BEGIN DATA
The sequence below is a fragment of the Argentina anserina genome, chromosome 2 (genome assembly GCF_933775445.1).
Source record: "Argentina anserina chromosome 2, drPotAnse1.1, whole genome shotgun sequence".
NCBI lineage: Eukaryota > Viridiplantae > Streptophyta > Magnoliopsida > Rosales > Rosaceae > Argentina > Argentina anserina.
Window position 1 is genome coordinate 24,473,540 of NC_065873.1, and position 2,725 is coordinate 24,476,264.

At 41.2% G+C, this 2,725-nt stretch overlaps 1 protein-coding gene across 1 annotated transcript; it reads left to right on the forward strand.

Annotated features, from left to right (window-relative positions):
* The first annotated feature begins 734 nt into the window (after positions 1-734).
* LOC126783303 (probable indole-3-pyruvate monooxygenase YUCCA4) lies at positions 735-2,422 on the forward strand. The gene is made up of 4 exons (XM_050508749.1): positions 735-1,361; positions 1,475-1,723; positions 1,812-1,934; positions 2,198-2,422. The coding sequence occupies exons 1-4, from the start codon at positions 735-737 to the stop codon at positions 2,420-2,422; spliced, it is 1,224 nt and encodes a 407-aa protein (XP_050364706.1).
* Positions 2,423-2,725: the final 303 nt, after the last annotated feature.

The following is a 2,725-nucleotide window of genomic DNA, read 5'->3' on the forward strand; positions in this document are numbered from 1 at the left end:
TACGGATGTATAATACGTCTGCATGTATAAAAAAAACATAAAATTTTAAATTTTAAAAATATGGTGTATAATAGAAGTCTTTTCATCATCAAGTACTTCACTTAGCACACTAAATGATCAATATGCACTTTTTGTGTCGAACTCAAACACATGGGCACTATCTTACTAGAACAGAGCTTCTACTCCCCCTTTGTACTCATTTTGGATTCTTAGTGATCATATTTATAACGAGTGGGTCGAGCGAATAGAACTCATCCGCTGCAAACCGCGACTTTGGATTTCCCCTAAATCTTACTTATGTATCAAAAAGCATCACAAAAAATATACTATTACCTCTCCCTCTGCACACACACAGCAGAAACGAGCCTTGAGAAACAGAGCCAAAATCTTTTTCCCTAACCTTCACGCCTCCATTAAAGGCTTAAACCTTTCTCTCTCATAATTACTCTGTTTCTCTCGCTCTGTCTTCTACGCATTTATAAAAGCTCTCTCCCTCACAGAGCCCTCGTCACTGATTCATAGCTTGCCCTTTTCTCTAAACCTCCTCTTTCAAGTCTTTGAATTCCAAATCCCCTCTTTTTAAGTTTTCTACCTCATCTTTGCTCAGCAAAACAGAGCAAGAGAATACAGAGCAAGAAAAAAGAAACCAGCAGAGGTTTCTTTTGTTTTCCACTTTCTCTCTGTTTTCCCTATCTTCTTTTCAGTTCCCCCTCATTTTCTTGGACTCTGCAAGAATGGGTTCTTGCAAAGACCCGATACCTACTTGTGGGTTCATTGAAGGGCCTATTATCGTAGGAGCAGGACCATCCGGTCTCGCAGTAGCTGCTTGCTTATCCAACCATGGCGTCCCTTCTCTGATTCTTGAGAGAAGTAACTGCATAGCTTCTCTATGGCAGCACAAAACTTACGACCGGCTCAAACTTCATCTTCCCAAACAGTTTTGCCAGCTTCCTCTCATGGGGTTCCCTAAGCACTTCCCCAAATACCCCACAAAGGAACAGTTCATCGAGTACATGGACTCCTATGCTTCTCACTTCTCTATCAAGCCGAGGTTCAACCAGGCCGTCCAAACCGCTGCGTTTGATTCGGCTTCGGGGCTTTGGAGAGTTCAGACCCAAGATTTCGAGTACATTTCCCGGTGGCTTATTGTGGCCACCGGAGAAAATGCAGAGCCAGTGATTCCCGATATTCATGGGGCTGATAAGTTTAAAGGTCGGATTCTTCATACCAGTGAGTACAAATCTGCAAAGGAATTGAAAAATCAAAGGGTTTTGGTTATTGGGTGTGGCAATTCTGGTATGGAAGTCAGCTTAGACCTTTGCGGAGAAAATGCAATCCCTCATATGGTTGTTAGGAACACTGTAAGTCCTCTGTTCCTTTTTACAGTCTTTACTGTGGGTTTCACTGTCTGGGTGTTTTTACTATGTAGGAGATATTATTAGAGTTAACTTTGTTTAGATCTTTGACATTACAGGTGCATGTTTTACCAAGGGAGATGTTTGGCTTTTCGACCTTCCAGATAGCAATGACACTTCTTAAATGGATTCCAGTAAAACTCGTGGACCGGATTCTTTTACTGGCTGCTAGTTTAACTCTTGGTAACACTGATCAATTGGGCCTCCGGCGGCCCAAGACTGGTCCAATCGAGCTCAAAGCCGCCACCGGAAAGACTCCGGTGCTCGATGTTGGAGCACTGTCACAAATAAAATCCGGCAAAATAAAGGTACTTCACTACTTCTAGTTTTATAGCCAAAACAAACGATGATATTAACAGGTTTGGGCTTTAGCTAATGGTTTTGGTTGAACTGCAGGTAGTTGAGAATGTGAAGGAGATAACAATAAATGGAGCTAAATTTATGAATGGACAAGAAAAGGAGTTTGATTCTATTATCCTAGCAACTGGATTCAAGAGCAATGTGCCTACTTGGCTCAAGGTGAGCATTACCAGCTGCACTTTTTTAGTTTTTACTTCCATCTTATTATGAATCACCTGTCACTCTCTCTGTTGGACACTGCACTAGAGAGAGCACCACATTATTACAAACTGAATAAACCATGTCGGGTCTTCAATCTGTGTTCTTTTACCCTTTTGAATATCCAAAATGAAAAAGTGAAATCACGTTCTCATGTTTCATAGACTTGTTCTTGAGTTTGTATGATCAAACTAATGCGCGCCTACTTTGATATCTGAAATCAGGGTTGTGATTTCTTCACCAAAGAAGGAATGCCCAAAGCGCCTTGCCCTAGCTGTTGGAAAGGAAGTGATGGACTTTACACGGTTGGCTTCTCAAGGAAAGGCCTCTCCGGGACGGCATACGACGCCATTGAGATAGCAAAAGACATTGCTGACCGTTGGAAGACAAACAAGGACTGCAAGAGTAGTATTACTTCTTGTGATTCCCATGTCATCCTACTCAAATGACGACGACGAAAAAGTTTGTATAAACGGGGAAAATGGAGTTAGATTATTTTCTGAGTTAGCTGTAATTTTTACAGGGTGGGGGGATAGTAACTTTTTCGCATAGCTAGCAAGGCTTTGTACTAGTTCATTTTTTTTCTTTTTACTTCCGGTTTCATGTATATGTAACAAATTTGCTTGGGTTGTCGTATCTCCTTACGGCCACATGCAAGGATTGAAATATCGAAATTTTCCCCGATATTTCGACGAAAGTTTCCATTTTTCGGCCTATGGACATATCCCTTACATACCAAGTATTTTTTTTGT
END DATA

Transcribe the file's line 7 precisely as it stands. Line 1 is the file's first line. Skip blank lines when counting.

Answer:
* The first annotated feature begins 734 nt into the window (after positions 1-734).